A Different View of the Flame Nebula
The Flame Nebula sits on the eastern hip of Orion the Hunter, a constellation most easily visible in the northern hemisphere during winter evenings. This view of the Flame nebula from WISE, NASA's Wide-field Infrared Survey Explorer, shows an expanded view over one previously released of this enormous space cloud (PIA13448).
The previous image was made from data WISE collected after its coolant began to run out, when only three of WISE's infrared bands were in operation. The flame nebula is a very infrared-bright region, and the reduced sensitivity during the 3-band phase of the WISE mission worked to the advantage of astronomers interested in studying the brightest parts of this region without so much glare.This new image includes more data collected from all of WISE's four infrared bands. This view takes in a vast cloud of gas and dust where new stars are being born. Three familiar nebulae are visible in the central region: the Flame nebula, the Horsehead nebula, and NGC 2023. The Flame is the brightest and largest in the image. It is being lit up by a star inside it that is 20 times the mass of the sun and would be as bright to our eyes as the other stars in Orion's belt if it weren't for all the surrounding dust, which makes it appear 4 billion times dimmer than it really is.
NGC 2023 is the bright knot below the Flame. The famous Horsehead nebula is visible poking out of the edge of the cloud, just to the right of NGC 2023 and down a touch. It takes on a very different view in infrared compared to visible light. In visible light, the horse's head is a silhouetted dark cloud in front of glowing gas. But here, we see the dust in that dark cloud glowing in infrared light.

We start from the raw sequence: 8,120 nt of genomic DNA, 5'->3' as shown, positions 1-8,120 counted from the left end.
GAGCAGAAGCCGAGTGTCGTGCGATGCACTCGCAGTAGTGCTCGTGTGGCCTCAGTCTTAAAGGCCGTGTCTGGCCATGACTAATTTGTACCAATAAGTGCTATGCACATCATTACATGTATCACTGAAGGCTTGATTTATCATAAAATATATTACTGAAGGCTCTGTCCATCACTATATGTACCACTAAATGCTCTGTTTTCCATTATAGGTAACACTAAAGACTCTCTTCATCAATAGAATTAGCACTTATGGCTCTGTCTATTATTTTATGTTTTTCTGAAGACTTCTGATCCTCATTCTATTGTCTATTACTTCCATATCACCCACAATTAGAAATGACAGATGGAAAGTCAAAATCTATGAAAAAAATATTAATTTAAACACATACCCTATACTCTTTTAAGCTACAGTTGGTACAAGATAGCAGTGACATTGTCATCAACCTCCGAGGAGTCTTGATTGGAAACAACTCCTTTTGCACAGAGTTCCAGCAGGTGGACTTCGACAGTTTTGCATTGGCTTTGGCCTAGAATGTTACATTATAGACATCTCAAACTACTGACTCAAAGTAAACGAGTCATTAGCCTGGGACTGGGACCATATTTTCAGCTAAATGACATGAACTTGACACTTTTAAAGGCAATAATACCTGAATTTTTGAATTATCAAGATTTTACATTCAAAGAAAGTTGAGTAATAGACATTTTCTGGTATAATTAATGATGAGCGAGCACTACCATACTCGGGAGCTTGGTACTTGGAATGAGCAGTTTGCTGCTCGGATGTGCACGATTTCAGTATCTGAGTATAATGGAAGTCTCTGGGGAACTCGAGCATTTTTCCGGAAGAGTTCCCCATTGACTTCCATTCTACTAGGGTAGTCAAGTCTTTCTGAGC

Two of the three stars in Orion's belt are visible in this image, but despite their prominence to our eyes in the night sky, they are somewhat unremarkable as seen by WISE. Alnitak, the far left star in Orion's belt, is a multiple blue-giant star system located 736 light-years away. In this image, it is located just to the right of the central part of the Flame nebula. Alnilam, the middle star of Orion's belt, is a variable blue supergiant, located 1,980 light-years away. Despite having a radius 24 times bigger than the sun, and luminosity 275,000 times greater than the sun, it only appears as a moderately bright star near the upper right corner of this image.
Another noteworthy feature in this image is the bright red arc at the lower right. This arc surrounds the star sigma Orionis, the upper star in the sword of Orion, which hangs from his belt. It is a blue dwarf multiple star system, located 1,070 light-years away. It is moving through space at a breathtaking speed of 5,260,000 mph (2,400 kilometers per second). At that speed, winds from the star system crash into the gas and dust outside the system and create a bow shock, where material in front of the speeding Sigma Orionis system is piling up. The energy from the bow shock heats up dust in the region and makes it glow in infrared.
Color in this image represents specific infrared wavelengths. Blue represents light emitted at 3.4-micron wavelengths, and cyan (blue-green) represents 4.6-microns, both of which come mainly from hot stars. Relatively cooler objects, such as the dust of the nebulae, appear green and red. Green represents 12-micron light and red represents 22-micron light.
NASA's Jet Propulsion Laboratory, Pasadena, Calif., manages, and operated WISE for NASA's Science Mission Directorate. The spacecraft was put into hibernation mode after it scanned the entire sky twice, completing its main objectives. Edward Wright is the principal investigator and is at UCLA. The mission was selected competitively under NASA's Explorers Program managed by the agency's Goddard Space Flight Center in Greenbelt, Md. The science instrument was built by the Space Dynamics Laboratory in Logan, Utah. The spacecraft was built by Ball Aerospace & Technologies Corp. in Boulder, Colo. Science operations and data processing take place at the Infrared Processing and Analysis Center at the California Institute of Technology in Pasadena. Caltech manages JPL for NASA.